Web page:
Fifty years after the March on Washington, students of American history, literature, and media studies learn about the civil rights movement from (auto)biographies of movement leaders, archival footage of major events, narrative and oral history presented in documentaries such as Eyes on the Prize (PBS), civil rights museums and special exhibits, annual commemorations, and retrospective analyses provided by critical race scholars in response to contemporary events. This edited collection will explore how poets, playwrights, novelists, essayists, and filmmakers—at the time and since—have contributed to our understanding of the civil rights movement and its legacy.

"Heroes in Popular Culture": MPCA Conference, Indianapolis, IN. Oct. 3-5, 2014.

updated: 
Wednesday, April 2, 2014 - 3:58pm
full name / name of organization: 
Jef Burnham, DePaul University
contact email: 

Deadline: April 30, 2014

Papers can explore any topic relating to heroes and/or prevailing notions of heroism as they present themselves in popular culture. Topics may include, but are not limited to:

-Superheroes and action stars as heroic icons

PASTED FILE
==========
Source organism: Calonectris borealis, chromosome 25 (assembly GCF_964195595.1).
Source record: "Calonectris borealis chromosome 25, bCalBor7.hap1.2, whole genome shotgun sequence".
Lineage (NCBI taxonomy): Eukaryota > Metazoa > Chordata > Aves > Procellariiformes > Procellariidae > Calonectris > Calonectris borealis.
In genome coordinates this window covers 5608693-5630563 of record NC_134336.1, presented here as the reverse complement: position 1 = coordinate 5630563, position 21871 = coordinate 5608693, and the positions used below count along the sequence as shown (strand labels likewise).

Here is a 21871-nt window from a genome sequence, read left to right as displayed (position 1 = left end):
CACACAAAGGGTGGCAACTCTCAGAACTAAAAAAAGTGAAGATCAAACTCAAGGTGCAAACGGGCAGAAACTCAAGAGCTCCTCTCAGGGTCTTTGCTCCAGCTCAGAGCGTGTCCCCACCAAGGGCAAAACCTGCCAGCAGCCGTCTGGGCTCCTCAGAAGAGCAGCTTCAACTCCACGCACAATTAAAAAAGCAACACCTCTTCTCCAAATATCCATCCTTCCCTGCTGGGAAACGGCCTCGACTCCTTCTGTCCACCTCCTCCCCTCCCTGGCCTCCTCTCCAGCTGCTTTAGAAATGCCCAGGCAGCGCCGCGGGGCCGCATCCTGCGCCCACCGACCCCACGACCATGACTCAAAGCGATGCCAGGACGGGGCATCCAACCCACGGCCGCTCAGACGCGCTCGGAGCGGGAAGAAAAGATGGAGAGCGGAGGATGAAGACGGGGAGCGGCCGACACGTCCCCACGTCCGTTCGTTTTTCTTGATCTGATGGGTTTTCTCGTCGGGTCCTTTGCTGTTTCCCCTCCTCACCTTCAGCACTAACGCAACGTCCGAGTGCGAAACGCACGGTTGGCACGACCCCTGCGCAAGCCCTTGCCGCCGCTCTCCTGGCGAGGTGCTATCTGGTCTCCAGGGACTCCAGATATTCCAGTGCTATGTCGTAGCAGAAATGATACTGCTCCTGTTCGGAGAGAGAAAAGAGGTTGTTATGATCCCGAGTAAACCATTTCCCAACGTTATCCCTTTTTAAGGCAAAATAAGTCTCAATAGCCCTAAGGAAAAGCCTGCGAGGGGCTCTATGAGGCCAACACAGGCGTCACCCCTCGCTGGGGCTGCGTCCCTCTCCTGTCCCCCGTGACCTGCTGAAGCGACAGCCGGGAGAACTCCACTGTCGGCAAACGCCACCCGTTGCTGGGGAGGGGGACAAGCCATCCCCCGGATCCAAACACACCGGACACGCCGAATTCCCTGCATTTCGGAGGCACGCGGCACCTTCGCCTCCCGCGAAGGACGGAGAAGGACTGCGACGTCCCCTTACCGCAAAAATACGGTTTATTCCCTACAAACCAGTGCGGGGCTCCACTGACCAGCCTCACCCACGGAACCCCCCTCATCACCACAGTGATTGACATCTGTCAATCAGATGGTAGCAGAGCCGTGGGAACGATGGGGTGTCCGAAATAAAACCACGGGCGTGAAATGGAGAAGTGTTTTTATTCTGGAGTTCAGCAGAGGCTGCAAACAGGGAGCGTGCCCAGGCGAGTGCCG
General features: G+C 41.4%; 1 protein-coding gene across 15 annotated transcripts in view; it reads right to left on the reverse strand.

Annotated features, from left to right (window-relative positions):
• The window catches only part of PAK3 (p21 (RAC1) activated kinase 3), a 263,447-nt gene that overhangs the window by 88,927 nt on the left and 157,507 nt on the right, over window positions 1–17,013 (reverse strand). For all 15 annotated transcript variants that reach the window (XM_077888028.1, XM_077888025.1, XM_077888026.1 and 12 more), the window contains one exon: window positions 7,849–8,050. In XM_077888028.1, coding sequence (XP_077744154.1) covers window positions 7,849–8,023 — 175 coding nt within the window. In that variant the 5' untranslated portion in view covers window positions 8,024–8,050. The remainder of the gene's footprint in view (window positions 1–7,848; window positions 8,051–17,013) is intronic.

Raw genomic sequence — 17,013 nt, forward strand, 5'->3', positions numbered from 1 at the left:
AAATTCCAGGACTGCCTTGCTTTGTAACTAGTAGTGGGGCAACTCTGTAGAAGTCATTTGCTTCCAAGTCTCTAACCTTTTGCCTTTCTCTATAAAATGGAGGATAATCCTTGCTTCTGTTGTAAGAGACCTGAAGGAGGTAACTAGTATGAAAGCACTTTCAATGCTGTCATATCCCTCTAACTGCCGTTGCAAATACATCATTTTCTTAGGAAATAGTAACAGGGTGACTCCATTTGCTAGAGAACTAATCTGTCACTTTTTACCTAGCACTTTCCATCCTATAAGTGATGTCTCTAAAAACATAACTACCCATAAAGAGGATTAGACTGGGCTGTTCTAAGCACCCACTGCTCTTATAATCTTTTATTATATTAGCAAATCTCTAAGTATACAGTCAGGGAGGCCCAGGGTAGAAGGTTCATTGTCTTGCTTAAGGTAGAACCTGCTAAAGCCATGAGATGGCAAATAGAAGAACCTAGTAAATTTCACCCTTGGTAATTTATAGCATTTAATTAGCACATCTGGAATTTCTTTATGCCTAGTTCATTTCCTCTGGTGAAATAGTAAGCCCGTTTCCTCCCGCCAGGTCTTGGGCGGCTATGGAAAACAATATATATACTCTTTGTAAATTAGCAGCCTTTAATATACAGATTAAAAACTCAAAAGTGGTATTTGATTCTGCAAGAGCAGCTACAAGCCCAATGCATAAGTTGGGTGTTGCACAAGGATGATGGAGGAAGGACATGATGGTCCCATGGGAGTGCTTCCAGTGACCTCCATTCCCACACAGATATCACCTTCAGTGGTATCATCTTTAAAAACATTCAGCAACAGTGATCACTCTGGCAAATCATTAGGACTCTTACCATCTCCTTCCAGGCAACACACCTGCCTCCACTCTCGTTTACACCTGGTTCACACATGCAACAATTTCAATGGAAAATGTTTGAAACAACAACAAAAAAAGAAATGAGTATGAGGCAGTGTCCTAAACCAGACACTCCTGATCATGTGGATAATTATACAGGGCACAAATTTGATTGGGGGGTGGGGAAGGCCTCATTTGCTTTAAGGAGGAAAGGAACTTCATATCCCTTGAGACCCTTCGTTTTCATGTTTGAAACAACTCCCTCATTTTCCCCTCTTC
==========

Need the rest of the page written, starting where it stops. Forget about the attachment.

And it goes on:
-Video games and the experience of vicarious heroism
-Connections between violence and heroism
-The gendering of heroism
-Heroines in young adult fiction
-Anti-heroes in film and television
-Heroes and religion/mythology
-Hero worship
-Real world heroes in the news and biographies

Announcing Reconstruction 14.1 The Undead Arcade

updated: 
Wednesday, April 2, 2014 - 1:40pm
full name / name of organization: 
Reconstruction: Studies in Contemporary Culture

Introducing Reconstruction: Studies in Contemporary Culture
Issue 14.1 The Undead Arcade
Featuring original artwork by Amanda Lee Stillwell
Introduction to the issue by Carly A. Kocurek and Sam Tobin
Articles
The Midway in the Museum: Arcades, Art, and the Challenge of Displaying Play, by Jennifer deWinter
Innovation, Imitation, and the Continued Importance of Vintage Video Games, by Brendan Gaughen
The Intertextual Arcade: tracing histories of arcade clones in 1980s Britain, by Alison Gazzard
Scott Pilgrim vs. The Casual Gamer: Pastiched Chip Music and Cultural Identity, by Megan McKittrick
Interview

Submissions for the annual Charlotte Perkins Gilman Society Newsletter due April 25, 2014.

updated: 
Wednesday, April 2, 2014 - 12:53pm
full name / name of organization: 
Charlotte Perkins Gilman Society

The Charlotte Perkins Gilman Society is looking for pieces to include in its annual newsletter. We welcome short articles or book reviews (500-750 words) pertaining to Gilman and her work; citations for recent or forthcoming Gilman-related publications; news items such as announcements about conferences or panels (including calls for papers),archival reports, notification of new web resources, or short discussions of using Gilman texts in the classroom.
Submission deadline is Friday, April 25. Accepted submissions will appear in the annual Gilman Society Newsletter to be published in May 2014. You may email attachments (and inquiries) to stefanie.sydelnik@rochester.edu.